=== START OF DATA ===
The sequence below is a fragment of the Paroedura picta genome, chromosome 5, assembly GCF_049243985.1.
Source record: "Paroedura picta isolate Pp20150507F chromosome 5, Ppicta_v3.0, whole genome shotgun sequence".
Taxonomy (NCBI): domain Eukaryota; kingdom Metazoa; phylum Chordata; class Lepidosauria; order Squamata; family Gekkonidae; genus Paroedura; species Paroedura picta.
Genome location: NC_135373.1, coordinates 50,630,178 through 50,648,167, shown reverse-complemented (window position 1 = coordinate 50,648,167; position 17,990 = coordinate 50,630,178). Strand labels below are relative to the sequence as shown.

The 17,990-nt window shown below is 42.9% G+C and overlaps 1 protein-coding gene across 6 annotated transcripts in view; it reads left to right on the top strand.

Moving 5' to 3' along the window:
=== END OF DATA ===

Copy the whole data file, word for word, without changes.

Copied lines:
The sequence below is a fragment of the Paroedura picta genome, chromosome 5, assembly GCF_049243985.1.
Source record: "Paroedura picta isolate Pp20150507F chromosome 5, Ppicta_v3.0, whole genome shotgun sequence".
Taxonomy (NCBI): domain Eukaryota; kingdom Metazoa; phylum Chordata; class Lepidosauria; order Squamata; family Gekkonidae; genus Paroedura; species Paroedura picta.
Genome location: NC_135373.1, coordinates 50,630,178 through 50,648,167, shown reverse-complemented (window position 1 = coordinate 50,648,167; position 17,990 = coordinate 50,630,178). Strand labels below are relative to the sequence as shown.

The 17,990-nt window shown below is 42.9% G+C and overlaps 1 protein-coding gene across 6 annotated transcripts in view; it reads left to right on the top strand.

Moving 5' to 3' along the window: